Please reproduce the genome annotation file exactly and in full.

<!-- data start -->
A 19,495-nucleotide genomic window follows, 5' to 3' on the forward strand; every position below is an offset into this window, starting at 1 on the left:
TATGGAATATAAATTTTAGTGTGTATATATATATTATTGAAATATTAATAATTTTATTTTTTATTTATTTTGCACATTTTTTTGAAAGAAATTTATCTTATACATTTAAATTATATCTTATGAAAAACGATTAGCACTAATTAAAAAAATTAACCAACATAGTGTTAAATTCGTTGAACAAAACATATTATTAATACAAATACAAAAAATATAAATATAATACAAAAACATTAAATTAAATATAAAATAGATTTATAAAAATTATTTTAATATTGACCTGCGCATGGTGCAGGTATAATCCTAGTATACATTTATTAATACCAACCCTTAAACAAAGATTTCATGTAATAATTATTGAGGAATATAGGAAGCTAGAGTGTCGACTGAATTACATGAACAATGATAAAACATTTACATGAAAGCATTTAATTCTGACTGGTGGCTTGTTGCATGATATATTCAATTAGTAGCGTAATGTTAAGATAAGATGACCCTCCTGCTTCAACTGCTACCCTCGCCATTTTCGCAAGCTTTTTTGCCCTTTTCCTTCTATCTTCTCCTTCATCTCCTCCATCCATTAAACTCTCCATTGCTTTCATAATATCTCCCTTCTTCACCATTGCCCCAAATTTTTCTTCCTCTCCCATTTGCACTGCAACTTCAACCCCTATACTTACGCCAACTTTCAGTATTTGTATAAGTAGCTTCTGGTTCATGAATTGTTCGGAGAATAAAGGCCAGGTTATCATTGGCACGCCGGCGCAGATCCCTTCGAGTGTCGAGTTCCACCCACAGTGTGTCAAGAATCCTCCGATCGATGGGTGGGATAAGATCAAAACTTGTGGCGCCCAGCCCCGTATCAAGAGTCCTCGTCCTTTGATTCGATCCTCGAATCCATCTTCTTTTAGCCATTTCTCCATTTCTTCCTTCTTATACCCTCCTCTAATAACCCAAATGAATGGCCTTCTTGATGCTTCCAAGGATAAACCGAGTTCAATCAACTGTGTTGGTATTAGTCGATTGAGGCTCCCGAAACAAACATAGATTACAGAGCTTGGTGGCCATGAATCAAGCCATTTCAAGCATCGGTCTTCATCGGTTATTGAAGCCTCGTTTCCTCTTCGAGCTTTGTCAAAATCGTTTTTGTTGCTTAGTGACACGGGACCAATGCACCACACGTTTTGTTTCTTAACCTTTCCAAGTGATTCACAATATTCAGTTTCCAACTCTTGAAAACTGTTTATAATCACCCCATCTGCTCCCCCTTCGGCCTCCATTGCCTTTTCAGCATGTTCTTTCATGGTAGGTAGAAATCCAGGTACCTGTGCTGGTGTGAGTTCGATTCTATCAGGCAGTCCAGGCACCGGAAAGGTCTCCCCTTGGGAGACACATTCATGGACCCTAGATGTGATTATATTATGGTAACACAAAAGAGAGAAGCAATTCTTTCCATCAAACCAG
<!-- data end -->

A 19,495-nucleotide genomic window follows, 5' to 3' on the forward strand; every position below is an offset into this window, starting at 1 on the left:
TATGGAATATAAATTTTAGTGTGTATATATATATTATTGAAATATTAATAATTTTATTTTTTATTTATTTTGCACATTTTTTTGAAAGAAATTTATCTTATACATTTAAATTATATCTTATGAAAAACGATTAGCACTAATTAAAAAAATTAACCAACATAGTGTTAAATTCGTTGAACAAAACATATTATTAATACAAATACAAAAAATATAAATATAATACAAAAACATTAAATTAAATATAAAATAGATTTATAAAAATTATTTTAATATTGACCTGCGCATGGTGCAGGTATAATCCTAGTATACATTTATTAATACCAACCCTTAAACAAAGATTTCATGTAATAATTATTGAGGAATATAGGAAGCTAGAGTGTCGACTGAATTACATGAACAATGATAAAACATTTACATGAAAGCATTTAATTCTGACTGGTGGCTTGTTGCATGATATATTCAATTAGTAGCGTAATGTTAAGATAAGATGACCCTCCTGCTTCAACTGCTACCCTCGCCATTTTCGCAAGCTTTTTTGCCCTTTTCCTTCTATCTTCTCCTTCATCTCCTCCATCCATTAAACTCTCCATTGCTTTCATAATATCTCCCTTCTTCACCATTGCCCCAAATTTTTCTTCCTCTCCCATTTGCACTGCAACTTCAACCCCTATACTTACGCCAACTTTCAGTATTTGTATAAGTAGCTTCTGGTTCATGAATTGTTCGGAGAATAAAGGCCAGGTTATCATTGGCACGCCGGCGCAGATCCCTTCGAGTGTCGAGTTCCACCCACAGTGTGTCAAGAATCCTCCGATCGATGGGTGGGATAAGATCAAAACTTGTGGCGCCCAGCCCCGTATCAAGAGTCCTCGTCCTTTGATTCGATCCTCGAATCCATCTTCTTTTAGCCATTTCTCCATTTCTTCCTTCTTATACCCTCCTCTAATAACCCAAATGAATGGCCTTCTTGATGCTTCCAAGGATAAACCGAGTTCAATCAACTGTGTTGGTATTAGTCGATTGAGGCTCCCGAAACAAACATAGATTACAGAGCTTGGTGGCCATGAATCAAGCCATTTCAAGCATCGGTCTTCATCGGTTATTGAAGCCTCGTTTCCTCTTCGAGCTTTGTCAAAATCGTTTTTGTTGCTTAGTGACACGGGACCAATGCACCACACGTTTTGTTTCTTAACCTTTCCAAGTGATTCACAATATTCAGTTTCCAACTCTTGAAAACTGTTTATAATCACCCCATCTGCTCCCCCTTCGGCCTCCATTGCCTTTTCAGCATGTTCTTTCATGGTAGGTAGAAATCCAGGTACCTGTGCTGGTGTGAGTTCGATTCTATCAGGCAGTCCAGGCACCGGAAAGGTCTCCCCTTGGGAGACACATTCATGGACCCTAGATGTGATTATATTATGGTAACACAAAAGAGAGAAGCAATTCTTTCCATCAAACCAG